Acquit definition

ə-kwĭt
(law) To find not guilty of a criminal offense.
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To conduct (oneself) in a specified manner.

Acquitted herself well during the interview.

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(archaic) To release or discharge from an obligation, such as a debt.
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(obsolete) To repay.
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(archaic) To pay (a debt or claim)
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The definition of acquit is to clear a person of a charge of wrongdoing.

An example of acquit is to find a person not guilty of a crime in court.

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Acquit is defined as how someone behaves in a difficult situation.

When a person loses their house and their job, but still manage to keep their head up it is an example of knowing how to acquit himself under great pressure.

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Acquit means to be done paying a debt or fulfilling an obligation.

An example of acquit is to have paid off a loan.

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To release from a duty, obligation, etc.
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To clear (a person) of a charge, as by declaring him or her not guilty; exonerate.
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To bear or conduct (oneself); behave.
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In criminal law, to clear a person, to release or set him free, or to discharge him from an accusation of committing a criminal offense after a judicial finding that he is not guilty of the crime or after the court or prosecution determines that the case should not continue after the criminal trial has started. See also autrefois acquit and double jeopardy.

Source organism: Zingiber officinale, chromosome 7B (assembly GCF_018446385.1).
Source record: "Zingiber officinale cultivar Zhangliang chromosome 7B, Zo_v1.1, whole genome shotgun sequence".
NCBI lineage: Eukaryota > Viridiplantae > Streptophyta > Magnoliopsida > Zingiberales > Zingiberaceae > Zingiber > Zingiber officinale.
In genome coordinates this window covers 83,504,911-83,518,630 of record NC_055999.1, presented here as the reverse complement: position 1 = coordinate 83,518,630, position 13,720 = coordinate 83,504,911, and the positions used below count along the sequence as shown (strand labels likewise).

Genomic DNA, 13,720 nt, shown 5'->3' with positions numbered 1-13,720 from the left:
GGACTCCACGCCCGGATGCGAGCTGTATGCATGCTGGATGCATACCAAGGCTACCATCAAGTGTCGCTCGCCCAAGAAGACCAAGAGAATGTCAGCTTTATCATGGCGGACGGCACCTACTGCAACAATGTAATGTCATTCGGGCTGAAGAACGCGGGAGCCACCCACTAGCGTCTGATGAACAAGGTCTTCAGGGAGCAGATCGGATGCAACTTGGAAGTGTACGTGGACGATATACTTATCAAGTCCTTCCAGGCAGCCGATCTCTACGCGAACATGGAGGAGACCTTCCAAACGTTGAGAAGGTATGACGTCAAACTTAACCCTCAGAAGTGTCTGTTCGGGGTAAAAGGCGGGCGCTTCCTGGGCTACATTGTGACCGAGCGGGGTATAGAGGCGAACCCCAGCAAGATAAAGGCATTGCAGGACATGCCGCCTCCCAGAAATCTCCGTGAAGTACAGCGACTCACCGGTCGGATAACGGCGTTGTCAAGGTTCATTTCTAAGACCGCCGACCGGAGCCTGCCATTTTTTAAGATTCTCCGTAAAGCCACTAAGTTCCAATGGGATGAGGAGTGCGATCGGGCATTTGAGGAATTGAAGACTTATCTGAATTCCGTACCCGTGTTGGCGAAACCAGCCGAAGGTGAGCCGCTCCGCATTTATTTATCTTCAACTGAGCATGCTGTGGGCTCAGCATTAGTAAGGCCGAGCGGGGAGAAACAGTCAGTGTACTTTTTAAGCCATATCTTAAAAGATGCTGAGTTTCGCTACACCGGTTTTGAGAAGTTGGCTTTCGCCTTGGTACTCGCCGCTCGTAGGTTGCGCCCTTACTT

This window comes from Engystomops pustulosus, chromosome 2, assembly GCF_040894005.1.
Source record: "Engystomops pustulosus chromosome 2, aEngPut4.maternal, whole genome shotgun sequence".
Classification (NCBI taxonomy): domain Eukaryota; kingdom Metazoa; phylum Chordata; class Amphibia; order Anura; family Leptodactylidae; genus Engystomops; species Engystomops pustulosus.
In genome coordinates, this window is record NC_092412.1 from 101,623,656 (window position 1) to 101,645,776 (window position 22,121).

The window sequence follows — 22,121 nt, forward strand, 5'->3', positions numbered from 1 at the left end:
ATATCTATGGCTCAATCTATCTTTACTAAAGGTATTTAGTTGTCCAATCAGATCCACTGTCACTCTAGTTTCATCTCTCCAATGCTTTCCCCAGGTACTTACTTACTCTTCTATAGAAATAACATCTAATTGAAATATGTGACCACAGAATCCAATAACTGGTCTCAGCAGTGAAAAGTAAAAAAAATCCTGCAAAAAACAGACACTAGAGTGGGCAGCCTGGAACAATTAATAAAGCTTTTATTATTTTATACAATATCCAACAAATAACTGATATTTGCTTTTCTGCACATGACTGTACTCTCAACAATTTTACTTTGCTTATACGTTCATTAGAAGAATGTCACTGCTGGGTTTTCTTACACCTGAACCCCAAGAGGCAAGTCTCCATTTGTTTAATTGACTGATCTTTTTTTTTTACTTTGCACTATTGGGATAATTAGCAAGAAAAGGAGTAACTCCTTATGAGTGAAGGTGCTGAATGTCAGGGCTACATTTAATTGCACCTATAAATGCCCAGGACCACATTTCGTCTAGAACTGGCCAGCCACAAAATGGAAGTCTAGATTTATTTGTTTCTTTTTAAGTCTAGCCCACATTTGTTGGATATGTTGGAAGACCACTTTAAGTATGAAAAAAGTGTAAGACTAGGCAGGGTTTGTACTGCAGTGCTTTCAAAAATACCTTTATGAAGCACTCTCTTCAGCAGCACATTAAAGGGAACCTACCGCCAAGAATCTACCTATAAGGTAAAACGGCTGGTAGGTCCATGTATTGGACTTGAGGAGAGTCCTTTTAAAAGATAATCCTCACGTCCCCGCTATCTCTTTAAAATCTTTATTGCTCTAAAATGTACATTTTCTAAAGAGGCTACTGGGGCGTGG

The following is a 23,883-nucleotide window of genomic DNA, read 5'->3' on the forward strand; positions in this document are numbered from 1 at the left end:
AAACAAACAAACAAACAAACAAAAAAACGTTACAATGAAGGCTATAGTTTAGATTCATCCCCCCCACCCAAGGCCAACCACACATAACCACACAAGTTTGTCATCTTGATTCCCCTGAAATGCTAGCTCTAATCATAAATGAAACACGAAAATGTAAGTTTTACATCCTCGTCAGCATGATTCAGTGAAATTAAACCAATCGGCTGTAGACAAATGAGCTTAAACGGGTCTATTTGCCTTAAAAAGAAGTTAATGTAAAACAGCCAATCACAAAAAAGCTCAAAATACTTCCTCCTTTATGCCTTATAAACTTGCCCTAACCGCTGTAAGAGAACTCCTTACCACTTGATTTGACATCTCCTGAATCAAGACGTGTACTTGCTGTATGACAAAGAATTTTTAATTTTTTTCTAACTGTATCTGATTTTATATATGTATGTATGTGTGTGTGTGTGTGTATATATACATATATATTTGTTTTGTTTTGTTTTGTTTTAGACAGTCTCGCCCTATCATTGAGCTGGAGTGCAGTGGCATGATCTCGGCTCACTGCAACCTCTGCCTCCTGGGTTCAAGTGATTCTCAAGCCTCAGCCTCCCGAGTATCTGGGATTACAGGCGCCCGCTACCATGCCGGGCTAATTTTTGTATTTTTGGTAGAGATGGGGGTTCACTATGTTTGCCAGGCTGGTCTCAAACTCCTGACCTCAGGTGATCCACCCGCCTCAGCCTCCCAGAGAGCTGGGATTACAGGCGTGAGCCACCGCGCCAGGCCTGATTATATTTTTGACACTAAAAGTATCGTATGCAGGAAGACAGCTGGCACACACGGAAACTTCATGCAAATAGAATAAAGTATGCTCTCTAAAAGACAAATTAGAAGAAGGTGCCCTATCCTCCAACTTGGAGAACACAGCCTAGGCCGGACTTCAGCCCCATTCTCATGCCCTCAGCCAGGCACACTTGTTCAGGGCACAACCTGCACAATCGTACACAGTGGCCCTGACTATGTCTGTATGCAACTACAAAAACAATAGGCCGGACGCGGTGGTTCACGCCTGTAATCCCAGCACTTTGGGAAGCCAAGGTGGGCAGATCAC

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In contract law, to pay or discharge a debt, duty, or a claim.
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To declare or find not guilty; innocent.
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(followed by “of”, formerly by “from”) To set free, release or discharge from an obligation, duty, liability, burden, or from an accusation or charge.

The jury acquitted the prisoner of the charge.

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To discharge, as a claim or debt; to clear off; to pay off; to requite, to fulfill.
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(reflexive) To clear one’s self.
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(reflexive) To bear or conduct one’s self; to perform one’s part.

The soldier acquitted himself well in battle.

The orator acquitted himself very poorly.

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(archaic) Past participle of acquit.
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Origin of acquit

  • Middle English aquiten from Old French aquiter a- to (from Latin ad- ad–) quite free, clear (from Medieval Latin quittus) (variant of Latin quiētus) (past participle of quiēscere to rest kweiə- in Indo-European roots)

    From American Heritage Dictionary of the English Language, 5th Edition

  • From Middle English aquiten, from Old French aquiter, equivalent to a- +‎ quit. See quit, and compare acquiet.

    From Wiktionary